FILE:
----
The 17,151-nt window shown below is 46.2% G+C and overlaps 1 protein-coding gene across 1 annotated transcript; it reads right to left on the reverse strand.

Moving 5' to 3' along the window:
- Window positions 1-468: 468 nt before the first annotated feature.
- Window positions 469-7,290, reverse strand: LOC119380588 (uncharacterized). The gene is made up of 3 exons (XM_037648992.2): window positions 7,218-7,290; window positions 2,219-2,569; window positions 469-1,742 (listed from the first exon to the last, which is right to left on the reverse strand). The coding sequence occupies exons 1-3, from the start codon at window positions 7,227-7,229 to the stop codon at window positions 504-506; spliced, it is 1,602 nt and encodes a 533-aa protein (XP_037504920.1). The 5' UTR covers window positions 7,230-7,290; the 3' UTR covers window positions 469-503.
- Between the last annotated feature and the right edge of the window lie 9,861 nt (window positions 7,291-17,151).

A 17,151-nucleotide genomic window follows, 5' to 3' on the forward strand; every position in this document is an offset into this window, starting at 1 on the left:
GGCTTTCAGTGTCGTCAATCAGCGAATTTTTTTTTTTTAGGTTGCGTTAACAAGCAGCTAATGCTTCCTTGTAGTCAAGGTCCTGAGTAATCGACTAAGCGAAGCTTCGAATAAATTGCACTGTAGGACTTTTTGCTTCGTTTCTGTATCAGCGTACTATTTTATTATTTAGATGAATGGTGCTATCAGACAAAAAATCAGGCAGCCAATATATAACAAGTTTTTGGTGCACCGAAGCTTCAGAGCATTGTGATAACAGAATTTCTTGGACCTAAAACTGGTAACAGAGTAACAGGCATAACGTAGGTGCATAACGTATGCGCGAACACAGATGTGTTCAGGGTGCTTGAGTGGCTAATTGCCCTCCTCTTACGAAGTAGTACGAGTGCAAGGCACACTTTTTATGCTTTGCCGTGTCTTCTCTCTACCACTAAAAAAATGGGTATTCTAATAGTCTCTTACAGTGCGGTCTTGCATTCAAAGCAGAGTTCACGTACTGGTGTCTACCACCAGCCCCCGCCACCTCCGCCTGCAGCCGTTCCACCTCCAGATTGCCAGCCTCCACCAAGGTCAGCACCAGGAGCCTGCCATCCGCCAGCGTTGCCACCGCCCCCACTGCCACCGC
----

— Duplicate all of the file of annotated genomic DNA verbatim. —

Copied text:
The 17,151-nt window shown below is 46.2% G+C and overlaps 1 protein-coding gene across 1 annotated transcript; it reads right to left on the reverse strand.

Moving 5' to 3' along the window:
- Window positions 1-468: 468 nt before the first annotated feature.
- Window positions 469-7,290, reverse strand: LOC119380588 (uncharacterized). The gene is made up of 3 exons (XM_037648992.2): window positions 7,218-7,290; window positions 2,219-2,569; window positions 469-1,742 (listed from the first exon to the last, which is right to left on the reverse strand). The coding sequence occupies exons 1-3, from the start codon at window positions 7,227-7,229 to the stop codon at window positions 504-506; spliced, it is 1,602 nt and encodes a 533-aa protein (XP_037504920.1). The 5' UTR covers window positions 7,230-7,290; the 3' UTR covers window positions 469-503.
- Between the last annotated feature and the right edge of the window lie 9,861 nt (window positions 7,291-17,151).

A 17,151-nucleotide genomic window follows, 5' to 3' on the forward strand; every position in this document is an offset into this window, starting at 1 on the left:
GGCTTTCAGTGTCGTCAATCAGCGAATTTTTTTTTTTTAGGTTGCGTTAACAAGCAGCTAATGCTTCCTTGTAGTCAAGGTCCTGAGTAATCGACTAAGCGAAGCTTCGAATAAATTGCACTGTAGGACTTTTTGCTTCGTTTCTGTATCAGCGTACTATTTTATTATTTAGATGAATGGTGCTATCAGACAAAAAATCAGGCAGCCAATATATAACAAGTTTTTGGTGCACCGAAGCTTCAGAGCATTGTGATAACAGAATTTCTTGGACCTAAAACTGGTAACAGAGTAACAGGCATAACGTAGGTGCATAACGTATGCGCGAACACAGATGTGTTCAGGGTGCTTGAGTGGCTAATTGCCCTCCTCTTACGAAGTAGTACGAGTGCAAGGCACACTTTTTATGCTTTGCCGTGTCTTCTCTCTACCACTAAAAAAATGGGTATTCTAATAGTCTCTTACAGTGCGGTCTTGCATTCAAAGCAGAGTTCACGTACTGGTGTCTACCACCAGCCCCCGCCACCTCCGCCTGCAGCCGTTCCACCTCCAGATTGCCAGCCTCCACCAAGGTCAGCACCAGGAGCCTGCCATCCGCCAGCGTTGCCACCGCCCCCACTGCCACCGC